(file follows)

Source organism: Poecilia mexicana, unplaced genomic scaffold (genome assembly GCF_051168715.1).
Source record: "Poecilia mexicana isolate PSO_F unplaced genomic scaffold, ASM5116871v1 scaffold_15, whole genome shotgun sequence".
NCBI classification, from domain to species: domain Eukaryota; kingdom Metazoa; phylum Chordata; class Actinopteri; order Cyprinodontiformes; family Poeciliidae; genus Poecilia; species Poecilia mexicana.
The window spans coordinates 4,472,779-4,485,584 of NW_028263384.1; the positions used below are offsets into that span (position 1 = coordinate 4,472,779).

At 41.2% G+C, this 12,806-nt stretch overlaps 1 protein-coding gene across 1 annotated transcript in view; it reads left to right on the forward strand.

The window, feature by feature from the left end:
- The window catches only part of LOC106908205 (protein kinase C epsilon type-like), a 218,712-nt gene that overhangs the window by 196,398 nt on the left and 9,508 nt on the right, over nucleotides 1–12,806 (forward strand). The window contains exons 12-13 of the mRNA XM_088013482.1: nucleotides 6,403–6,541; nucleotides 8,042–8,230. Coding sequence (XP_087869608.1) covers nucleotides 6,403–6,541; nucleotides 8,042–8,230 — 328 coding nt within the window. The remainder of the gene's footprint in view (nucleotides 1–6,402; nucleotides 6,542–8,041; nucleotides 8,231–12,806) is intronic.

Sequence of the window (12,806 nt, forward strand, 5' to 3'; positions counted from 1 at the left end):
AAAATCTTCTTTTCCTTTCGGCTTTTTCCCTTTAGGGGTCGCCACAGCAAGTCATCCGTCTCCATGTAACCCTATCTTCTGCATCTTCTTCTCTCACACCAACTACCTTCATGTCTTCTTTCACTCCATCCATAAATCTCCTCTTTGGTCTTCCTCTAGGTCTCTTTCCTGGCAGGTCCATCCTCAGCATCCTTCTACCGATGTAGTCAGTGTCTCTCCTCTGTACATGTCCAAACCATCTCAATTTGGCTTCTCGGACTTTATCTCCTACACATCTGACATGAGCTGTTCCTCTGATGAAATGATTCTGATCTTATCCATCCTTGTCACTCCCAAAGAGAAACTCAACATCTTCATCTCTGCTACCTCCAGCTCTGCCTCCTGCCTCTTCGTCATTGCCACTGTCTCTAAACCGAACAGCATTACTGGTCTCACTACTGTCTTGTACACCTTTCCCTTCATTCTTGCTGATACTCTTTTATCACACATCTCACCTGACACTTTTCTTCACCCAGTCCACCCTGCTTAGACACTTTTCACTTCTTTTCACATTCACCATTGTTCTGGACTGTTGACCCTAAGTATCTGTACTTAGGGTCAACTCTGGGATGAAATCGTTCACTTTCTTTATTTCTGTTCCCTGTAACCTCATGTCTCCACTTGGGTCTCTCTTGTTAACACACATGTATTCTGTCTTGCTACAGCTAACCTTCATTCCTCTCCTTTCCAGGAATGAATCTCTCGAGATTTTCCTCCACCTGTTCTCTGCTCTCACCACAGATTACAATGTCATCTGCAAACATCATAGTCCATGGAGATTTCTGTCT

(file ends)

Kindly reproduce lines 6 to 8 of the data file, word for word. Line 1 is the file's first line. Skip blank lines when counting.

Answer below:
The window, feature by feature from the left end:
- The window catches only part of LOC106908205 (protein kinase C epsilon type-like), a 218,712-nt gene that overhangs the window by 196,398 nt on the left and 9,508 nt on the right, over nucleotides 1–12,806 (forward strand). The window contains exons 12-13 of the mRNA XM_088013482.1: nucleotides 6,403–6,541; nucleotides 8,042–8,230. Coding sequence (XP_087869608.1) covers nucleotides 6,403–6,541; nucleotides 8,042–8,230 — 328 coding nt within the window. The remainder of the gene's footprint in view (nucleotides 1–6,402; nucleotides 6,542–8,041; nucleotides 8,231–12,806) is intronic.

Sequence of the window (12,806 nt, forward strand, 5' to 3'; positions counted from 1 at the left end):